Social Movements and Gender: A View from Latin America

LAS 4935
Section MW00, Class #28902
LAS 6938
Section MW08, Class #28903

Days: Mondays
Times: 12:50pm- 3:50pm
Location: TBA

Course description

This seminar examines social and cultural movements led by women and LGBTQ activists in twentieth-century Latin America. We will analyze the major moments of social and political change in the region through the prisms of gender, race, and sexuality, asking how these transitions were experienced by women and people of non-normative genders and sexualities, problematizing and disaggregating these categories through rigorous analysis. What does it mean to be a “woman” doing politics? How did women and queer people envision social change in both the domestic sphere and the formal political arena? How did archetypes of gender and sexuality shift during moments of political change and how were they entrenched? How can we think of cultural production as a way in which subaltern subjects think and act politically and how do cultural movements intersect with formal politics? And finally, how do these social and cultural movements map onto historiographical concepts of feminism and LGBTQ activism originating in the Global North? In approaching these questions, we will interrogate notions of “revolutionary masculinity,” looking to how both grassroots politics and political change forged from the top down were expressed in deeply gendered and racialized ways. We will pay close attention to how these processes played out differently for women of different social classes, geographic origins, races, and ethnic identities, while situating our analysis in conversation both within and outside of the global sexual revolution and the first, second, and third waves of feminism.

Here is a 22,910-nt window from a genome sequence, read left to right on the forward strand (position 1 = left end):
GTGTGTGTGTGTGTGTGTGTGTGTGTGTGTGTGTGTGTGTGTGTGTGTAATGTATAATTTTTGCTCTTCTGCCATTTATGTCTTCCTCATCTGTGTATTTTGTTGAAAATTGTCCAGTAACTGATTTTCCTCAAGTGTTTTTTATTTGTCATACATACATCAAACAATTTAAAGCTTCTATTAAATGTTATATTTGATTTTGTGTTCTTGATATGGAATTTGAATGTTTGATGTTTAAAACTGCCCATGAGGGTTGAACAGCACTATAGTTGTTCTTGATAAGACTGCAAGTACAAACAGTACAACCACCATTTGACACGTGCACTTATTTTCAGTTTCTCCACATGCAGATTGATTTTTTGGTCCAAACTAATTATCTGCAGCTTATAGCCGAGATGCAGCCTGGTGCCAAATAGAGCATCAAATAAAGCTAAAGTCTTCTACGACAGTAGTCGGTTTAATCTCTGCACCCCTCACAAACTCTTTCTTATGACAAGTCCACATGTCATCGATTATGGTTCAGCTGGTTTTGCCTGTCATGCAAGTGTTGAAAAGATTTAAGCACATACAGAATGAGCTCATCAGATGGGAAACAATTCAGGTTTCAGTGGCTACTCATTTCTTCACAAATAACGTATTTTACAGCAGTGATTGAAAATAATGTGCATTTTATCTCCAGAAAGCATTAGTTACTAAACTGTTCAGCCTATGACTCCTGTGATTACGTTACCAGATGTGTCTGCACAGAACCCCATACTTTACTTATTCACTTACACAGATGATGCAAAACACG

While we will focus primarily on women and queer people as vanguards of progressive change, the course will also consider women as agents of reactionary and conservative politics, examining Catholic activism and pro-regime mobilizations during the Cold War dictatorships of the Southern Cone. We will center our discussions around the question of how gender is treated in the historiography of this period, drawing our attention to archival silences with regard to the perspectives of women and LGBTQ people. In order to remediate these silences, we will look to a wide array of sources (beyond the types of written documents that privilege certain voices over others) to illuminate plural historical perspectives, such as memoirs, visual art, oral histories, music, and other manifestations of folk art and popular culture. Written assignments will ask students to make use of such sources in their historical argumentation.


Meg Weeks
Assistant Professor
Center for Latin American Studies
378 Grinter Hall